A consistently intelligent (or at least bright), coherently constructed comedy that is on occasion a rather pointed critique of the American education system in the…
There is a scene early in "Female Perversions'' where a prosecuting attorney is summarizing her case in a courtroom. Her body language indicates her aggressive intelligence: She uses abrupt, decisive movements. Her language is crisp and definitive. As she talks, the camera uses closeups to indicate what the judge and the male attorneys are noticing: the neckline of the white blouse beneath her business suit, the slit in her shirt, her high-heeled shoes.
Is this a scene illustrating male chauvinist piggism? Not at all. The attorney is precisely aware of the impression she is making. She is a gender warrior who is fiercely ambitious (she's in line for a judgeship) and fiercely competitive (she throws away a lipstick when she sees another woman using the same shade). The woman, whose name is Eve (Tilda Swinton), is rising in the legal world and succeeding at romance, too--she has a relationship with an executive that involves twisted sex in his office with the door unlocked.
All of these accomplishments are driving her mad. And "Female Perversions,'' uneven and sometimes infuriating, is one of the most provocative films I've seen about the complications of being female in the modern world. It opens with a quote by feminist scholar Louise J. Kaplan, who says that the roles women are required to play in our society are in themselves a form of perversion. Throughout the movie we see graffiti scrawled on billboards and benches, saying things such as, "Perversion scenarios are about desperate need.'' They are in Eve's case. Sex for her is a form of hunger, and she is less interested in the other person than in the sudden, savage gratification of her needs (which include the need to dominate, to be desired, to be admired). While continuing her relationship with the male executive, she picks up a female psychiatrist (Karen Sillas) in an elevator, and they become lovers, too--until the other woman calls it off, saying she moved precisely to get out of "this kind'' of a relationship.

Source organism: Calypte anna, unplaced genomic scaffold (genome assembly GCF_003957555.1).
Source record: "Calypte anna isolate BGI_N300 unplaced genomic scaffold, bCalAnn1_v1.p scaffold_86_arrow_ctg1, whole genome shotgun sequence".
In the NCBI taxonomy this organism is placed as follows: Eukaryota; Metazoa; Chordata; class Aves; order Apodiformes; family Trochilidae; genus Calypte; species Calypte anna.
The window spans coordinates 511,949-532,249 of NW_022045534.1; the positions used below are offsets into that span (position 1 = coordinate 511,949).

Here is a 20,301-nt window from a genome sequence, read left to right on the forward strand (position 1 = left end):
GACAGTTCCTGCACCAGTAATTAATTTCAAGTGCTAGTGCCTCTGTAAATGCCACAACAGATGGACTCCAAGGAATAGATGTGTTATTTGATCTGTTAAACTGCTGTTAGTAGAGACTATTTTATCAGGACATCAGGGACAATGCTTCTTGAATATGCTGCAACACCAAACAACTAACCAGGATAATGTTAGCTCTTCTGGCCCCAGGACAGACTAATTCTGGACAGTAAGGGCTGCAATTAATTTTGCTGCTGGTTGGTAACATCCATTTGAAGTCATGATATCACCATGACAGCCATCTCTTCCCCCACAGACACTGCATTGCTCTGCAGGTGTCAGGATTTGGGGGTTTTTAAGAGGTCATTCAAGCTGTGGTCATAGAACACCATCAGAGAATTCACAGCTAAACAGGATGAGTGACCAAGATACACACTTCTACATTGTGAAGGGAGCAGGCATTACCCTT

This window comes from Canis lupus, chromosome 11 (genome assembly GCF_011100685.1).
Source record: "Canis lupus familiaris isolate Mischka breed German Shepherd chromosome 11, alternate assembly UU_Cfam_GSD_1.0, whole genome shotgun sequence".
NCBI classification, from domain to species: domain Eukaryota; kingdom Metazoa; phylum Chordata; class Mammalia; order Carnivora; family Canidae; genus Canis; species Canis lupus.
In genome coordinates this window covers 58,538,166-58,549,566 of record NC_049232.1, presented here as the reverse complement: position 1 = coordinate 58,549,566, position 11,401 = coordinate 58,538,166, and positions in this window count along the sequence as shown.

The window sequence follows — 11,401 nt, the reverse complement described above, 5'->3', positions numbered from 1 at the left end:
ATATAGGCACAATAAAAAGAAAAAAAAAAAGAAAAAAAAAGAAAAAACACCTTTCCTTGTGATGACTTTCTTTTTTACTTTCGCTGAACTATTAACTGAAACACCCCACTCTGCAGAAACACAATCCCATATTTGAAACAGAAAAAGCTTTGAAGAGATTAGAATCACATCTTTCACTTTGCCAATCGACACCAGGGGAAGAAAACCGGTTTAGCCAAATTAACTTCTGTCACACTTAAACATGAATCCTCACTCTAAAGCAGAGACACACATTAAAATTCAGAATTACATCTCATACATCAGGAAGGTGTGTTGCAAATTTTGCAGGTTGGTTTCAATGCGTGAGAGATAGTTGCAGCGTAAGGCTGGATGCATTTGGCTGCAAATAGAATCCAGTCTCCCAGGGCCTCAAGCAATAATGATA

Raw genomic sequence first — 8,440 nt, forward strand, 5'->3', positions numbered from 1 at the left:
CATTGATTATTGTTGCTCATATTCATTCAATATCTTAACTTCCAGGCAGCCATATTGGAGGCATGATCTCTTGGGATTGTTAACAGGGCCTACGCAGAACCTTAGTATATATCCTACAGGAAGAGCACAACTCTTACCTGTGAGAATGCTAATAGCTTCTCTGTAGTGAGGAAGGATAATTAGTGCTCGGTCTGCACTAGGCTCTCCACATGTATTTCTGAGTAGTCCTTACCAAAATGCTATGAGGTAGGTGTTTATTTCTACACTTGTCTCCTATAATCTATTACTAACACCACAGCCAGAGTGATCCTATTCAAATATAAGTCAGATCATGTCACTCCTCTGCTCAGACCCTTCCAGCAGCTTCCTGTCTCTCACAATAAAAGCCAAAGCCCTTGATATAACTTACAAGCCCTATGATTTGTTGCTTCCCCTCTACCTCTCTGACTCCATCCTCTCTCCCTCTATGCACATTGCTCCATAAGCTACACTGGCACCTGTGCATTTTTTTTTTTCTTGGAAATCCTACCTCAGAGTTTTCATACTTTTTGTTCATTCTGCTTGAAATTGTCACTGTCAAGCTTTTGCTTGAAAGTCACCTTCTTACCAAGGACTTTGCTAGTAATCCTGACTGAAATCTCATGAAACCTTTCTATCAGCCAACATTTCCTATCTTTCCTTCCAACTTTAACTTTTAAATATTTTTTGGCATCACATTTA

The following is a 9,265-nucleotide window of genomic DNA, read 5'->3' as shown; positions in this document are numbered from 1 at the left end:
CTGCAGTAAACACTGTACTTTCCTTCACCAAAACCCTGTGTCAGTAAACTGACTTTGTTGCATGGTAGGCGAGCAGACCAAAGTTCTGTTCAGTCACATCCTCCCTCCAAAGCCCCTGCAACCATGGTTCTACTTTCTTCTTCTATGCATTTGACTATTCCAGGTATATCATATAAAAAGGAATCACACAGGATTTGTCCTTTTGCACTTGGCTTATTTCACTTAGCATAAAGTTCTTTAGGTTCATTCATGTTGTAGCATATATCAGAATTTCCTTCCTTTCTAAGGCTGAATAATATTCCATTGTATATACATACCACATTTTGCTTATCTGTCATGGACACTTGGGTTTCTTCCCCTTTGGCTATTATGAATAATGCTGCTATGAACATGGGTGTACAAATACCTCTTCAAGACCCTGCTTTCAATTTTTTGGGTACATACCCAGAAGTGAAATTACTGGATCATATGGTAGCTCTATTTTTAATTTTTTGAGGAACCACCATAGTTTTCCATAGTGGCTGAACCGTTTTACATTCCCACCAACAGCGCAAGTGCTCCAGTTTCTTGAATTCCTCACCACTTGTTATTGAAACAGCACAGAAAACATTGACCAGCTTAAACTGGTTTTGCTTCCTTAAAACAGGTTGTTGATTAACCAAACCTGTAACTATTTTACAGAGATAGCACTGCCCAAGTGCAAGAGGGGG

Eve is on the edge of disintegrating. She hears voices criticizing her appearance, her sexuality, her clothing and makeup. She fantasizes that she is being tormented by looming male figures. There are imaginary scenes with a rope, which is sometimes phallic, sometimes suggests bondage, sometimes seems to be a lifeline. There are also fantasy scenes in which a vast Earth Mother type exhorts Eve to express her inner femaleness, or whatever. The fantasy scenes in general seem unnecessary; the movie could have stayed with realism.